Could YOUR cat have a cold? The 11 symptoms of cat flu - petsitterbank

Could YOUR cat have a cold? The 11 symptoms of cat flu

Cats aren’t immune from colds and flu. In fact, if your kitty has an underlying illness, the flu or a cold could be fatal. Feline Upper Respiratory Infection is quite similar to a human cold and most cases are minor, but it’s worth knowing the symptoms to get your cat checked out by a vet if you’re concerned. chatted to the experts at All About Cats to find out the 11 top symptoms of flu and cold in fats.

Cat colds or ‘Feline Upper Respiratory Infection’ is just as awful as the human cold.

It is caused by one or more viruses including feline herpes, feline calicivirus bordetella bronchiseptica and chlamydophila felis.

Once infected by the virus, your cat will shed virus particles in their nasal and eye discharge and saliva.

Don’t worry, you can’t catch a cold from a cat and vice versa, but it can be spread between cats.

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How to treat cat flu

Just like flu in humans, cats can normally heal themselves without treatment.

However, there are a few things you can do to help your furball recover quickly and safely.

Doron Wolffberg, Founder at All About Cats said: “Imagine how you feel when you are unwell with a cold and feeling sorry for yourself.

“You want someone to look after you, feed you, keep you warm and help make you feel better again. Well, cats want and need the same thing.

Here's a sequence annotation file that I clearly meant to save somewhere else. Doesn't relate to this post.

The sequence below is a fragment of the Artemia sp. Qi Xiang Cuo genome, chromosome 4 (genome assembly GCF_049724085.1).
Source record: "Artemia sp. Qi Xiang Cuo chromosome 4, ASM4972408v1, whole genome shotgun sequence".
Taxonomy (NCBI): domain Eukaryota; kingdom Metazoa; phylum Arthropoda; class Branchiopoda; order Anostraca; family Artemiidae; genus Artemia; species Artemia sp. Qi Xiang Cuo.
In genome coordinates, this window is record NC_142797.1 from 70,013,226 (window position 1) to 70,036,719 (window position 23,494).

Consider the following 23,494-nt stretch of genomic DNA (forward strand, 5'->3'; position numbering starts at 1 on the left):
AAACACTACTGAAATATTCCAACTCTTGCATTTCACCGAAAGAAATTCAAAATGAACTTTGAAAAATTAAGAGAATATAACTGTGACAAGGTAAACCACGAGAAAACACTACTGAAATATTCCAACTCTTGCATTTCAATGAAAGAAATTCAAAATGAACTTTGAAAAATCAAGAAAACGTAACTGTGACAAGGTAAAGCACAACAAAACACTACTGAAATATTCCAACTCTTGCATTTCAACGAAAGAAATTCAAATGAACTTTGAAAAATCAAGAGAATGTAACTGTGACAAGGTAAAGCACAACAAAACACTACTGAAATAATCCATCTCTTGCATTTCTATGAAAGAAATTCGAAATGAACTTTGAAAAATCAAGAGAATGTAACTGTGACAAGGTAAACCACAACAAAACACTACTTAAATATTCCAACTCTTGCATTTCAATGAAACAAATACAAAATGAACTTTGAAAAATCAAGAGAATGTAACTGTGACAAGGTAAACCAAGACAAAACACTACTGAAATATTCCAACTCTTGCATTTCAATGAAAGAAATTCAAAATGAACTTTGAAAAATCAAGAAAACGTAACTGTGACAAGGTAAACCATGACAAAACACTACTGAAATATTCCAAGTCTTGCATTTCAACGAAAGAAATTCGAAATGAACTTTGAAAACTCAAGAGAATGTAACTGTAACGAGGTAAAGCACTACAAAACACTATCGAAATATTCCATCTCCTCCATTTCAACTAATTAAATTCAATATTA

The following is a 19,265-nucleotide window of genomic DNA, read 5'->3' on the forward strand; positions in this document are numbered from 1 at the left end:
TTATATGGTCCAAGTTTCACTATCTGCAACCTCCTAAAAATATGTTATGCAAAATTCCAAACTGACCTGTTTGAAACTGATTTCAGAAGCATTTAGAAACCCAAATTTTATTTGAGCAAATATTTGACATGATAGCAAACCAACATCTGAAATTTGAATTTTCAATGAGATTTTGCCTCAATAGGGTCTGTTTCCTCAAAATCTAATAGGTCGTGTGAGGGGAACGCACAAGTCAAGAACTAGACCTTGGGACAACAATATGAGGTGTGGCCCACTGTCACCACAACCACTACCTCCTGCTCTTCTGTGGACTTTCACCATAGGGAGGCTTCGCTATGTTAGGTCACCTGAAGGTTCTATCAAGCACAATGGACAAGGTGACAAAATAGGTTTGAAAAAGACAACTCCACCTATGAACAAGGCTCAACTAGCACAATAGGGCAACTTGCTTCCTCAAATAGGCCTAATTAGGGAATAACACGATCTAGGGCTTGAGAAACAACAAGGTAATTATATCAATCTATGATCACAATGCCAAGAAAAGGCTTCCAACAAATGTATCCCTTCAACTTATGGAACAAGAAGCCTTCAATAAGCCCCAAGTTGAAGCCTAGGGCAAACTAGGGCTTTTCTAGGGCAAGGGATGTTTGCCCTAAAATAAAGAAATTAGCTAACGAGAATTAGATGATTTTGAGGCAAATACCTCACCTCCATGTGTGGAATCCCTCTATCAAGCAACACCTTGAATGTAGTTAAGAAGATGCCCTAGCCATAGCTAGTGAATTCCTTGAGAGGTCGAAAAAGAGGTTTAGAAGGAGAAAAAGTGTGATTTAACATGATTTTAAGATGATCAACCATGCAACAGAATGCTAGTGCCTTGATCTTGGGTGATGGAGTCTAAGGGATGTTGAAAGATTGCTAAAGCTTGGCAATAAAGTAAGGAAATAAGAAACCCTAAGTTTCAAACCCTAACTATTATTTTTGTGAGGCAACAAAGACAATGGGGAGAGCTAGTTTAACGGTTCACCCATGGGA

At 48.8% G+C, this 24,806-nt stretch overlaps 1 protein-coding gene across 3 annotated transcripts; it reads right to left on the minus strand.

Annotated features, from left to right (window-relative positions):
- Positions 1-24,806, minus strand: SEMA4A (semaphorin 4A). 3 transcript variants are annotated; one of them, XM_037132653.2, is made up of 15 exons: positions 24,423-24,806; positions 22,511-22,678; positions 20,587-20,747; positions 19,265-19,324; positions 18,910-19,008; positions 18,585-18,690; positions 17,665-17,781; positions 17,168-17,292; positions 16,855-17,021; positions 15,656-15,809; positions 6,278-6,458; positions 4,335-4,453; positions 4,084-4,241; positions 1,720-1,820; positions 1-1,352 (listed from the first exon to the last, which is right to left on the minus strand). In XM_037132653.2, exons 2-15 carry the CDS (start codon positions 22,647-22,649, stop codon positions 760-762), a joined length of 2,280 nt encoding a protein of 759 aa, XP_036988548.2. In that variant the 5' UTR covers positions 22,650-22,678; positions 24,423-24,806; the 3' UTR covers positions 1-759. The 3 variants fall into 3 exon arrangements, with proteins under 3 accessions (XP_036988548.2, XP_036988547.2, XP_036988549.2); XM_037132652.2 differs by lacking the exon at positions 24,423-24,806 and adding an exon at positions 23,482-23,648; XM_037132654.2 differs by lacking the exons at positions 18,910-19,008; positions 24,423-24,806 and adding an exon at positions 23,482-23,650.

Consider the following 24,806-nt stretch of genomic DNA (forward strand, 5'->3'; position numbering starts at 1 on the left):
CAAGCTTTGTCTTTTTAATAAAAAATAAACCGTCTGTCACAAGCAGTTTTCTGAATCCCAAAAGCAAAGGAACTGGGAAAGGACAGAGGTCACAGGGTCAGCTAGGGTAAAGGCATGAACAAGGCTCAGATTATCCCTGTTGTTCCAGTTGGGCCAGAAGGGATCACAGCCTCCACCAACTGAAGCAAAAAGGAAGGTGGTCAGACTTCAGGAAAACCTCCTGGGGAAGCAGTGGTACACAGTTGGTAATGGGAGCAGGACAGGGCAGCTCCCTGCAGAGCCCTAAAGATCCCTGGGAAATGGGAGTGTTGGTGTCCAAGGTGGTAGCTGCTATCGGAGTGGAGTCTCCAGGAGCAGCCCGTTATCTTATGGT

“Thankfully, most cat colds are self-limiting and will resolve on their own, but as an owner, it is your responsibility to make sure they don’t take a turn for the worse, especially if they are older or vulnerable.”

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Besides visiting the vet or ringing up and asking about cold medicine, it’s really beneficial to do everything you can to help your cat breathe.

The experts said: “Steam can help to loosen the mucus and ease the cold symptoms. Leave the door open when you are in the shower and let them hang out whilst you are washing.

“It will help them breathe easier. A humidifier can also help soothe irritated airways.”

You should also regularly wipe your cat’s nose and eyes to get rid of any gunk, help them breathe easier and feel better.

Doing so will also help your cat to smell and encourage them to eat.

The experts instructed: “Wipe away any discharge regularly with a cotton wool pad soaked in warm water.”

Another priority should be keeping your cat fed and hydrated while they’re poorly.

The All About Cats team said: “Dehydration is the main issue when cats have a cold as they lose their sense of smell and taste, and can lead to them eating and drinking less.

“Mixing strong-smelling foods that are easy to eat into their usual meal routine (Think sardines, tuna or roast chicken – the smellier the better) would help.

“Make sure that there’s plenty of fresh water for them and refresh it regularly. Warming food can increase the odors!”

Of course, try to keep your cat comfy and set up a warm and cozy spot where they can rest undisturbed to speed up healing time.

Reducing the stress on your cat is a good idea too, especially if they’re particularly sensitive and anxious.

Stress can impact a cat’s immune system and general health, making their cold worse.

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